Finely colored example of this working sea chart of Atlantic Canada, from a scarce late edition Van Keulen's 'Zee-Fakkel', the finest Dutch sea chart of the region published during the 18th Century.
The present sea chart embraces the majority of Atlantic Canada, including the entire coastlines of the Gulf of St. Lawrence and all of the territory east of the Gaspé Peninsula. Notably, Newfoundland takes in an exaggerated form, the Avalon and Burin Peninsulas are outsize, while the depiction of the Grand Banks (very well known to European fishermen) is highly detailed. Familiar names include 'St. Iohn' (St. John's, the capital) and 'Plasentia' (Placentia, the capital of the former French colony of Terre-Neuve, ceded to Britain in 1713).
'Cape Brettoon Land' (Cape Breton Island) takes on a roughly familiar form, although it precedes the founding of Louisbourg (established in 1720). The mapping of peninsular Nova Scotia is quite rudimentary, as it does not yet take into account the mapping done for the French Depot de la Marine, first published by Jacques-Nicolas Bellin. However, some familiar names such as 'St. Marguerite' (St. Margaret's Bay) and 'Canso' are included. The east coast of New Brunswick is recognizable, with the indentations of Miramichi Bay and the Bay of Chaleurs, while Prince Edward Island (St. Iohn) takes on a vaguely accurate form. Further north, the Gaspésie and the mouth of the St. Lawrence are depicted in a roughly accurate fashion. To the far southeast, Sable Island, the true "Graveyard of the Atlantic" takes on an exaggerated form, perhaps owing to its outsized threat to Trans-Atlantic shipping.
This scarce chart appeared in a late edition of the Zee-Falkel, volume VI (North America & West Indies), an atlas which was the signature masterpiece of the Van Keulen family, the dominant nautical chart makers in the Netherlands for over 100 years. This particular edition was issued by Johnnes II Van Keulen, based upon a chart designed by his father, Gerard Van Keulen, around 1717. Gerard Van Keulen, in turn, based his chart upon a map of the same title by Nicholas Vissher, published in Amsterdam around 1700. While earlier Van Keulen maps from the 17th Century appear frequently on the market, the later charts, especially those issued after 1750, are very rare, as most copies of the work were used at sea and therefore very few survived.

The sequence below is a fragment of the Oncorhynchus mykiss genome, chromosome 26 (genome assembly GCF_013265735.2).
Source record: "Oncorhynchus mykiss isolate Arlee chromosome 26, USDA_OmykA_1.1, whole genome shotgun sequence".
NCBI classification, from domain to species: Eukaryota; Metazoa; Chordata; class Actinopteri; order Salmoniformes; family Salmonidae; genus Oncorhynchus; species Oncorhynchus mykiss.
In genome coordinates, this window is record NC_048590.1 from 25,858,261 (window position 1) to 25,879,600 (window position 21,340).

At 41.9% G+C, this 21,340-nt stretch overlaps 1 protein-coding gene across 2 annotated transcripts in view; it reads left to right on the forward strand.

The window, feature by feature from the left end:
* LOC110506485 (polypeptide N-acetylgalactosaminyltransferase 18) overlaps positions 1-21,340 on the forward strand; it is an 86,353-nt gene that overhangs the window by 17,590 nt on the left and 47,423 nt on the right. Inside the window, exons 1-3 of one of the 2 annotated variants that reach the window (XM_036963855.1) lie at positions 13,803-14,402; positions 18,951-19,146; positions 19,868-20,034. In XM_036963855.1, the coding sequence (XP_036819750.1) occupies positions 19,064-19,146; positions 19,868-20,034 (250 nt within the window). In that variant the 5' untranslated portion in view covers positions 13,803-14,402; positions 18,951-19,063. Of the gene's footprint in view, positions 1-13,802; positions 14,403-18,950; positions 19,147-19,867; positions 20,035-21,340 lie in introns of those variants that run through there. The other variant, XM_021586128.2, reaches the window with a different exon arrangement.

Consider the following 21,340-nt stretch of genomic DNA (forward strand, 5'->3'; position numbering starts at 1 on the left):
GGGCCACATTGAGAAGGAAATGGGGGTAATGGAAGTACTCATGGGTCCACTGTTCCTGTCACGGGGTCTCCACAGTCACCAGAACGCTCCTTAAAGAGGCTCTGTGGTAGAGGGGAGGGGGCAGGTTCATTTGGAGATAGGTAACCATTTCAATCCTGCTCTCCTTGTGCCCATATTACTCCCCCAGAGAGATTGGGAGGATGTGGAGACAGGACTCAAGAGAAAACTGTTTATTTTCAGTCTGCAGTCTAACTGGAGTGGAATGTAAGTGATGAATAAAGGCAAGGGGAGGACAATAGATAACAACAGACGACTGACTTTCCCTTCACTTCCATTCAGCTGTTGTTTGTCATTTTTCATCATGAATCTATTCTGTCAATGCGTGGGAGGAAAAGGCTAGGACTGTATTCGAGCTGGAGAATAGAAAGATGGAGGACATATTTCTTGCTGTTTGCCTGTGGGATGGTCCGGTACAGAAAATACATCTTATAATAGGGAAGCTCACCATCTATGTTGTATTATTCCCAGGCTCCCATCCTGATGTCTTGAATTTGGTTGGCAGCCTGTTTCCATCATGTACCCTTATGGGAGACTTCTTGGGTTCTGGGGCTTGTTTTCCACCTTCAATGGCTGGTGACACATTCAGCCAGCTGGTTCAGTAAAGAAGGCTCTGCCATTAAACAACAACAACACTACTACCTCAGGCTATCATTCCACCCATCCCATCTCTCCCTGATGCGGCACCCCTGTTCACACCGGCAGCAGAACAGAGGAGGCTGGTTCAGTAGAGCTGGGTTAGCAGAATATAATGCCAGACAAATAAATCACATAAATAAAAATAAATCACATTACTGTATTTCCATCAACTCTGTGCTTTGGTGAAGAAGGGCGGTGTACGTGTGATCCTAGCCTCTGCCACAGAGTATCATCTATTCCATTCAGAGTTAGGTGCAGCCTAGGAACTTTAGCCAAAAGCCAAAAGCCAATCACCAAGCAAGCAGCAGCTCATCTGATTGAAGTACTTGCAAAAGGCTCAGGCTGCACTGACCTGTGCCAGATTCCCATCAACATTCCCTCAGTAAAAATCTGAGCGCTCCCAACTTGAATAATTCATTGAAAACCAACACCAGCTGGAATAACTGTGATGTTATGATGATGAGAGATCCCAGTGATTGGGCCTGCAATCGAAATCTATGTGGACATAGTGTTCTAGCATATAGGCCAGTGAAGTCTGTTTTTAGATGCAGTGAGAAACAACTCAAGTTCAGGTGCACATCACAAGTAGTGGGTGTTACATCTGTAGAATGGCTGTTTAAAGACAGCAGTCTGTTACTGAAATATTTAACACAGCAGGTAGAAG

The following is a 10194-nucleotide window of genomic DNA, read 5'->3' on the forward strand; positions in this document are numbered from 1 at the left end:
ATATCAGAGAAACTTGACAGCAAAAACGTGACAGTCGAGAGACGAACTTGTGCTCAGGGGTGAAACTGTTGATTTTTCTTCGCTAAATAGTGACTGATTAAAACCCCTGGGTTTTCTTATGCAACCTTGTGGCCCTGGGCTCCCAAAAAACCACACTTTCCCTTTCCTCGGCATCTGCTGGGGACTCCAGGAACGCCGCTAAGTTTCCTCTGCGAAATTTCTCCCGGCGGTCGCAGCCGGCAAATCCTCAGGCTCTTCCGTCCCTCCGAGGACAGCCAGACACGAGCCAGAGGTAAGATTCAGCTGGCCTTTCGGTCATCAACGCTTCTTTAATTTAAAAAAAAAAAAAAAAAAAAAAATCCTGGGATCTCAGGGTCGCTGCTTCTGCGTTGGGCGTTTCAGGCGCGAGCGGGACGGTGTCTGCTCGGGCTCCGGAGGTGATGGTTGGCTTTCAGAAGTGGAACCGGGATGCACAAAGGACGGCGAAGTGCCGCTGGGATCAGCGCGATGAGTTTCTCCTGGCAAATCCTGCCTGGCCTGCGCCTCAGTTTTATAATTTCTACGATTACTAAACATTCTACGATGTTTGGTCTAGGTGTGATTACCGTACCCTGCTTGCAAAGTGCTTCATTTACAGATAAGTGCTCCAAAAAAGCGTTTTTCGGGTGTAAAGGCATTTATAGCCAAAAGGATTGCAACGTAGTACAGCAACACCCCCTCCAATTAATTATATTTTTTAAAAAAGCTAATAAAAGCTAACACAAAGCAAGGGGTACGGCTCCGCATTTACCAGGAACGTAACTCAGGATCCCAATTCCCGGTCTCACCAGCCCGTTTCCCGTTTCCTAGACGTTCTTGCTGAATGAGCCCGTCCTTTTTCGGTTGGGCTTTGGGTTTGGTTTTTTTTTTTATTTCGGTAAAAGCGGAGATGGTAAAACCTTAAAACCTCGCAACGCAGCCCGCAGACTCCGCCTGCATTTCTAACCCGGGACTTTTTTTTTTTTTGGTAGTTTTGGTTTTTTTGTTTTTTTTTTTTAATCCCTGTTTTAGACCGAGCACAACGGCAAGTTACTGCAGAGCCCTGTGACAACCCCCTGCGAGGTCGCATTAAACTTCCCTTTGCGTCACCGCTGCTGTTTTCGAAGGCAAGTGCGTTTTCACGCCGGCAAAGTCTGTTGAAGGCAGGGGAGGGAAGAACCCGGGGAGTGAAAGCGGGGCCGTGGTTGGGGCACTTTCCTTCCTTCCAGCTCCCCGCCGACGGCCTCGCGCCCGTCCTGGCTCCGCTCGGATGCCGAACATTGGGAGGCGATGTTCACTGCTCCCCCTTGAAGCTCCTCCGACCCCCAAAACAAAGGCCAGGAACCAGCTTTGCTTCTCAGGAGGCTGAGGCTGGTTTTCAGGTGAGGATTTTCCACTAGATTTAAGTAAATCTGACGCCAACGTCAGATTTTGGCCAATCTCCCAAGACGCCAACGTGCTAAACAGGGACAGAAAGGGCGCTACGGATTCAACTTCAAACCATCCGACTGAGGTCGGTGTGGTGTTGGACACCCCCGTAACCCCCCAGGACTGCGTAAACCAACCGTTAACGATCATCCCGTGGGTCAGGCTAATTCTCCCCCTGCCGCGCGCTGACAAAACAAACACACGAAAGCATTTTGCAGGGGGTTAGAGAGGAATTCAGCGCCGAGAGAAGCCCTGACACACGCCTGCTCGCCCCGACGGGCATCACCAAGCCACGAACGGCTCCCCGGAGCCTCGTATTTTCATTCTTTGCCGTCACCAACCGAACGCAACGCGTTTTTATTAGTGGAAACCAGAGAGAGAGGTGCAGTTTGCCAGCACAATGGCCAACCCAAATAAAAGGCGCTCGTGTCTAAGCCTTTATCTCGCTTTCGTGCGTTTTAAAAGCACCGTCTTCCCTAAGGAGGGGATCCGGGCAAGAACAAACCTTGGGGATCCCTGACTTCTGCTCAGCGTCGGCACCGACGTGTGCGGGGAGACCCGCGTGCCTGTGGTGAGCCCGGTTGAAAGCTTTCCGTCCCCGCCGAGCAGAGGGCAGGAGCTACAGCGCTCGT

The Van Keulen chartmaking firm was perhaps the most long-lived dynasty in the history of map publishing, described as "the largest non-governmental hydrographic office in the world." In 1678, the founder of the dynasty, Johannes Van Keulen (1654-1715), established himself in Amsterdam and in 1680 he obtained a patent from the States of Holland and West Friesland permitting him to publish maritime atlases and shipping guides. Van Keulen named his firm 'In de Gekroonde Lootsman' ('In the Crowned Pilot'). Van Keulen employed the cartographer Claes Jansz. Vooght to design his charts. The Nieuwe Lichtende Zee-Fakkel was issued serially in five volumes from 1681 to 1684. Vooght compiled the maps, with artistic embellishments added by Jan Luyken. The Zee-Fakkel was a great commercial success and led the Van Keulen firm to assume a leading role in the European sea atlas trade.
Johannes's son, Gerard Van Keulen (1678-1726), continued his work and produced new editions of the various volumes. In 1755, the head of the next generation, Johannes II Van Keulen (1704-1755), published a new edition of the volume with maps of Asian waters, including the 'Secret Atals' of the Dutch East India Company (the VOC), in 1753. Johannes's great-grandson Gerard Hulst Van Keulen (1733-1801) occupied himself with the last editions of the Zee-Fakkel. The Van Keulen firm operated in various forms until 1885.
Van Keulen's chart is the finest and most interesting Dutch sea chart of Atlantic Canada published during the 18th Century and as such is an essential piece for any serious collection of the cartography of the Maritimes and Newfoundland.